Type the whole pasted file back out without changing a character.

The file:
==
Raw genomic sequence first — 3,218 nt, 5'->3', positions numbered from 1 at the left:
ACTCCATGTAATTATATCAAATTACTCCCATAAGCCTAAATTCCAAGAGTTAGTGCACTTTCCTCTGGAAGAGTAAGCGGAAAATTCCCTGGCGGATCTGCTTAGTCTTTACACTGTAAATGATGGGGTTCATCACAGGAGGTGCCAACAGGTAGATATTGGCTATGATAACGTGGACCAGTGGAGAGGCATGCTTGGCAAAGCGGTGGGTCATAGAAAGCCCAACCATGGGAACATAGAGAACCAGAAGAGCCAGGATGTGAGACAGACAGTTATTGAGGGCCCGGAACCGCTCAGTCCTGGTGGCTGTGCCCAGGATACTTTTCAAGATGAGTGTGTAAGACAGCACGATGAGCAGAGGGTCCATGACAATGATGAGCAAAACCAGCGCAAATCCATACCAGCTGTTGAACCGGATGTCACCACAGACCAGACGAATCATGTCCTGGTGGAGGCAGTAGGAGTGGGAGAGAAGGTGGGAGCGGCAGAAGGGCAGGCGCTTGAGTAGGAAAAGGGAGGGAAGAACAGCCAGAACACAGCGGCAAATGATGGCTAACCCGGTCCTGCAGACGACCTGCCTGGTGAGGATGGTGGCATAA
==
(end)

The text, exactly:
Raw genomic sequence first — 3,218 nt, 5'->3', positions numbered from 1 at the left:
ACTCCATGTAATTATATCAAATTACTCCCATAAGCCTAAATTCCAAGAGTTAGTGCACTTTCCTCTGGAAGAGTAAGCGGAAAATTCCCTGGCGGATCTGCTTAGTCTTTACACTGTAAATGATGGGGTTCATCACAGGAGGTGCCAACAGGTAGATATTGGCTATGATAACGTGGACCAGTGGAGAGGCATGCTTGGCAAAGCGGTGGGTCATAGAAAGCCCAACCATGGGAACATAGAGAACCAGAAGAGCCAGGATGTGAGACAGACAGTTATTGAGGGCCCGGAACCGCTCAGTCCTGGTGGCTGTGCCCAGGATACTTTTCAAGATGAGTGTGTAAGACAGCACGATGAGCAGAGGGTCCATGACAATGATGAGCAAAACCAGCGCAAATCCATACCAGCTGTTGAACCGGATGTCACCACAGACCAGACGAATCATGTCCTGGTGGAGGCAGTAGGAGTGGGAGAGAAGGTGGGAGCGGCAGAAGGGCAGGCGCTTGAGTAGGAAAAGGGAGGGAAGAACAGCCAGAACACAGCGGCAAATGATGGCTAACCCGGTCCTGCAGACGACCTGCCTGGTGAGGATGGTGGCATAA